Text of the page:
Creative Time worked with the artist to realize the site-specific concept that emerged when he saw the rusted, disused mullions of the old factory, which metal and glass specialists Jaroff Design helped to prepare and reinstall.
The summer of 2010 featured a sound installation by Stephen Vitiello, composed from bells heard through New York. Lauren Ross, formerly director of the alternative art space White Columns, served as the first curator for the High Line Park.
During the construction of the second phase between 20th and 30th Streets, several artworks were installed including, Sarah Sze's "Still Life with Landscape (Model for a Habitat)" a sculpture made of steel and wood, located on the line near 20th and 21st Streets. This structure was built as a house for fauna such as birds and butterflies. Kim Beck's "Space Available" was installed on the roofs of three buildings visible from the southern end.
Also installed during the second phase of construction was Julianne Swartz's "Digital Empathy", a work that utilizes audio messages at restrooms, elevators, and water fountains.
Real Estate Development
The recycling of the railway into an urban park brought revitalization of Chelsea, which had been "gritty" and in generally poor condition in the late twentieth century.
It has also spurred real estate development in the neighborhoods that lie along the line. Residents who have bought apartments next to the High Line Park have adapted to its presence in varying ways, but most responses are positive; some, however, claim that the park became a "tourist-clogged catwalk" since it opened.The real estate boom has not been victimless, however, many well-established businesses in west Chelsea have closed due to loss of neighborhood customer base or rent increases.
The City and the Hudson River
The Park's attractions include naturalized planting that are inspired by the landscape that grew on the disused tracks, and views of the city and the Hudson River. The trail is made of pebble-dash concrete walkways that swells and constricts, swings from side to side, and divides into concrete tines that meld the hardscape with the planting embedded in railroad gravel mulch. Stretches of track and ties recall the High Line's former use. Portions of track are adaptively re-used for rolling lounges positioned for river views
The High Line Effect
The success of the High Line in New York City has encouraged the leaders of other cities
The success of the High Line in New York City has encouraged the leaders of other cities, such as Mayor Rahm Emanuel of Chicago, who see it as "a symbol and catalyst" for gentrifying neighborhoods.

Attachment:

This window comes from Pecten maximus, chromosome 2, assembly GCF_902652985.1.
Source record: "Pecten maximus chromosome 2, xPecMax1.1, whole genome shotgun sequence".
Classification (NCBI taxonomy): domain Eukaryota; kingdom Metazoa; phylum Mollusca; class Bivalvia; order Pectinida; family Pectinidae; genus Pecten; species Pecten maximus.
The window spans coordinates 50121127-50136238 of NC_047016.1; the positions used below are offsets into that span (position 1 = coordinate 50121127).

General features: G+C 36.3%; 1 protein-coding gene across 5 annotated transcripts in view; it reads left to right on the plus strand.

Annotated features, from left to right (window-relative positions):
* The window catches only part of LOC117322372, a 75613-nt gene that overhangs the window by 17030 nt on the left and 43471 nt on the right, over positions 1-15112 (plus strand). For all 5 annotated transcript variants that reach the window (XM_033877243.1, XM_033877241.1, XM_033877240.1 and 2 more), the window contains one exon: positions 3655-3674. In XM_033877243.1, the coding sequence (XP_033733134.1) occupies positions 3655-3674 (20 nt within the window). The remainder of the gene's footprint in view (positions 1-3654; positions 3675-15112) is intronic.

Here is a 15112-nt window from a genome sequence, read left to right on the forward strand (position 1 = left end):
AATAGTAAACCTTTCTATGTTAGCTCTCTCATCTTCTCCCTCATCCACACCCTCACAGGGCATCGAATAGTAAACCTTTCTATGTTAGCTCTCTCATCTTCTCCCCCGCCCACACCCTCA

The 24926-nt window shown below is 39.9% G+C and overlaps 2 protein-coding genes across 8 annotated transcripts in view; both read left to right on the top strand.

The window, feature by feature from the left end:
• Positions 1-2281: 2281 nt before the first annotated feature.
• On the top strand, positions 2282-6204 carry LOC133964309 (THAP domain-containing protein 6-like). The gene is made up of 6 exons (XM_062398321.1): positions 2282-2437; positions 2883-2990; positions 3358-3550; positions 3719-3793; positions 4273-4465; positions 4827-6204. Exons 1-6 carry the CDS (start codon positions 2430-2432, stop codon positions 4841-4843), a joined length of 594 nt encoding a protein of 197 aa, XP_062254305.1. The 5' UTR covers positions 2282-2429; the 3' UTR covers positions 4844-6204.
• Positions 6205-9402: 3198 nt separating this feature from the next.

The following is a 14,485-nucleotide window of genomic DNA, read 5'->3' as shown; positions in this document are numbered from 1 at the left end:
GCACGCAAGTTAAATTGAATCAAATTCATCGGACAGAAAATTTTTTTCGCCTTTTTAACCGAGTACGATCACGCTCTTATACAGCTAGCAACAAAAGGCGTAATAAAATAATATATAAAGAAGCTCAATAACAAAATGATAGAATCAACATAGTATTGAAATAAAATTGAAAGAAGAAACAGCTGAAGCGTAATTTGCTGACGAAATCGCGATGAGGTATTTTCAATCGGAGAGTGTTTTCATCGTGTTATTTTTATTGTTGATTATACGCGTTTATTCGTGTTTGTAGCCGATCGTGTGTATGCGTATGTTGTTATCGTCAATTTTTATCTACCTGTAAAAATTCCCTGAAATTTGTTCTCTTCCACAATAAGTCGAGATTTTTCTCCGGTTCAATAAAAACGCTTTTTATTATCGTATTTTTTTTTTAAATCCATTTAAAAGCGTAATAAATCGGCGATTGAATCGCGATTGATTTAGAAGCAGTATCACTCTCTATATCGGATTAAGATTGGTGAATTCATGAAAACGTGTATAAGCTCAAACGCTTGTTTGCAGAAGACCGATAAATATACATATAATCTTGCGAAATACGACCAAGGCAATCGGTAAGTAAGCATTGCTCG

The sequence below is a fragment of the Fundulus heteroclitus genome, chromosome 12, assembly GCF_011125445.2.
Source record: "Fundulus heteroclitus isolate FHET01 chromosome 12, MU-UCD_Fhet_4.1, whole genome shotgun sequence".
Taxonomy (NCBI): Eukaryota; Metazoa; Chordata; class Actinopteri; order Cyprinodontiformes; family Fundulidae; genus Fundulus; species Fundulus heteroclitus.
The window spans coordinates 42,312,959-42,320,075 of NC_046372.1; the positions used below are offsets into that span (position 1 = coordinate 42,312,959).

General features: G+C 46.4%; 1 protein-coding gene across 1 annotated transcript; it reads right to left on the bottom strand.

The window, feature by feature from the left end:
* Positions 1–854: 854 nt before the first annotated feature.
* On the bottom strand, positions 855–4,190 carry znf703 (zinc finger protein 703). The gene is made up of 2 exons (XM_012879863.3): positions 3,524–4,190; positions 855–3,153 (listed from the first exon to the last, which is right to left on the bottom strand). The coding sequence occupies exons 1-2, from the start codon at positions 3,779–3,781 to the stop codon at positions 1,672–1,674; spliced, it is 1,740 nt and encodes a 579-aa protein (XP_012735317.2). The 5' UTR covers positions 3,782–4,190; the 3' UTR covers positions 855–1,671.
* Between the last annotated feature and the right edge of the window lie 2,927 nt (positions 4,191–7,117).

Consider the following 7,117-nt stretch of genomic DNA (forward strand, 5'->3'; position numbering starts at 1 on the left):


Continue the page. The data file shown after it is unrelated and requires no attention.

Several cities also have plans to renovate some railroad infrastructure into park land, including Philadelphia and St. Louis. In Chicago, where the Bloomingdale Trail, a 2.7-mile (4.3 km) long linear park on former railroad infrastructures, will run through several neighborhoods.
In Queens, the Queensway, a proposed aerial rail trail, is being considered for reactivation along the right-of-way of the former LIRR Rockaway Beach Branch.
Other cities around the world are planning elevated rails-to-trails parks. One writer called this the "High Line effect."
The Whitney Museum of American Art opened its new building on Gansevoort Street, next to the base of the High Line, in 2015, pictured here in 2016. The Whitney is one of the museums in New York you should plan a visit, during your next trip to New York.
Chelsea is a neighborhood on the West Side of the borough of Manhattan in New York City. The district's boundaries are roughly 14th Street to the south and the Hudson River and West Street to the west, with the northern boundary variously described as 30th Street or 34th Street, and the eastern boundary as either Sixth Avenue or Fifth Avenue. To the north of Chelsea is the neighborhood of Hell's Kitchen, also known as "Clinton", as well as the Hudson Yards; to the northeast is the Garment District; to the east are NoMad and the Flatiron District; to the southwest is the Meatpacking District; and to the southeast is Greenwich Village and the West Village.
How to Get There
At the end of the High Line (34th Street and 11th Avenue) you will find New York City's 469th subway station, extending the 7 line to 34th Street-Hudson Yards. It is New York's first new station in 25 years.